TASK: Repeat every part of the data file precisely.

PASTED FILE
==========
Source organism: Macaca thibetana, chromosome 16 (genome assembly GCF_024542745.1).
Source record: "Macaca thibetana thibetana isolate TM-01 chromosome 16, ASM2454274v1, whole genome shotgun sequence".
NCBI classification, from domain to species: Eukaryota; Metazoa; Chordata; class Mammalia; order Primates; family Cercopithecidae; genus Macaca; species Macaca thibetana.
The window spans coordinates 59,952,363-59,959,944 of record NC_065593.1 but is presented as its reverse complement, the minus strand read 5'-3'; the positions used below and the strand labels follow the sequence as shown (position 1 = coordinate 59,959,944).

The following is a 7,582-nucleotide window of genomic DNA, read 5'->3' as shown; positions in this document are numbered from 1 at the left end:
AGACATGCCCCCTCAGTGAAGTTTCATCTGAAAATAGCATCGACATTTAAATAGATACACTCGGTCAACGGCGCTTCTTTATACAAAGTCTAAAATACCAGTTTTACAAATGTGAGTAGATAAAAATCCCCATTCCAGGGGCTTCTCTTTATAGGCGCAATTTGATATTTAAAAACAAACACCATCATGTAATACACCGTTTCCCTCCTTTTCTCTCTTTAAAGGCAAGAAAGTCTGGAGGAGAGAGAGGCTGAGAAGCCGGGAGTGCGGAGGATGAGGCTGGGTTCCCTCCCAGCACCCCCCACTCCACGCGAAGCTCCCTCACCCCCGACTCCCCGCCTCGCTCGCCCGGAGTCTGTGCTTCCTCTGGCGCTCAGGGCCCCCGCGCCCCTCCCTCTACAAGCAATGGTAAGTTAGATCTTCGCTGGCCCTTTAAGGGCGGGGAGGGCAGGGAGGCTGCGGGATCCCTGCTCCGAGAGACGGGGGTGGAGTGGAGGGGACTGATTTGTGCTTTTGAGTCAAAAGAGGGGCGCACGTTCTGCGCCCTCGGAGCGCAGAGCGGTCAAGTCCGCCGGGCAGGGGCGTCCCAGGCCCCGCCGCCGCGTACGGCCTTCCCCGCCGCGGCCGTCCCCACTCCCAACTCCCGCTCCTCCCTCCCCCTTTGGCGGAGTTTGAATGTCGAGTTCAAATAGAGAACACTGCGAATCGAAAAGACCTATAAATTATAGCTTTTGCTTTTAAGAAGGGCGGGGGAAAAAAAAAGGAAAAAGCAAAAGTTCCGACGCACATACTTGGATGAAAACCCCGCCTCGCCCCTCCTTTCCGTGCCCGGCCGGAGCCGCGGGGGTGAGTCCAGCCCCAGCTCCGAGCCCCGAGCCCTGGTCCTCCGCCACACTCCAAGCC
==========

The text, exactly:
Source organism: Macaca thibetana, chromosome 16 (genome assembly GCF_024542745.1).
Source record: "Macaca thibetana thibetana isolate TM-01 chromosome 16, ASM2454274v1, whole genome shotgun sequence".
NCBI classification, from domain to species: Eukaryota; Metazoa; Chordata; class Mammalia; order Primates; family Cercopithecidae; genus Macaca; species Macaca thibetana.
The window spans coordinates 59,952,363-59,959,944 of record NC_065593.1 but is presented as its reverse complement, the minus strand read 5'-3'; the positions used below and the strand labels follow the sequence as shown (position 1 = coordinate 59,959,944).

The following is a 7,582-nucleotide window of genomic DNA, read 5'->3' as shown; positions in this document are numbered from 1 at the left end:
AGACATGCCCCCTCAGTGAAGTTTCATCTGAAAATAGCATCGACATTTAAATAGATACACTCGGTCAACGGCGCTTCTTTATACAAAGTCTAAAATACCAGTTTTACAAATGTGAGTAGATAAAAATCCCCATTCCAGGGGCTTCTCTTTATAGGCGCAATTTGATATTTAAAAACAAACACCATCATGTAATACACCGTTTCCCTCCTTTTCTCTCTTTAAAGGCAAGAAAGTCTGGAGGAGAGAGAGGCTGAGAAGCCGGGAGTGCGGAGGATGAGGCTGGGTTCCCTCCCAGCACCCCCCACTCCACGCGAAGCTCCCTCACCCCCGACTCCCCGCCTCGCTCGCCCGGAGTCTGTGCTTCCTCTGGCGCTCAGGGCCCCCGCGCCCCTCCCTCTACAAGCAATGGTAAGTTAGATCTTCGCTGGCCCTTTAAGGGCGGGGAGGGCAGGGAGGCTGCGGGATCCCTGCTCCGAGAGACGGGGGTGGAGTGGAGGGGACTGATTTGTGCTTTTGAGTCAAAAGAGGGGCGCACGTTCTGCGCCCTCGGAGCGCAGAGCGGTCAAGTCCGCCGGGCAGGGGCGTCCCAGGCCCCGCCGCCGCGTACGGCCTTCCCCGCCGCGGCCGTCCCCACTCCCAACTCCCGCTCCTCCCTCCCCCTTTGGCGGAGTTTGAATGTCGAGTTCAAATAGAGAACACTGCGAATCGAAAAGACCTATAAATTATAGCTTTTGCTTTTAAGAAGGGCGGGGGAAAAAAAAAGGAAAAAGCAAAAGTTCCGACGCACATACTTGGATGAAAACCCCGCCTCGCCCCTCCTTTCCGTGCCCGGCCGGAGCCGCGGGGGTGAGTCCAGCCCCAGCTCCGAGCCCCGAGCCCTGGTCCTCCGCCACACTCCAAGCC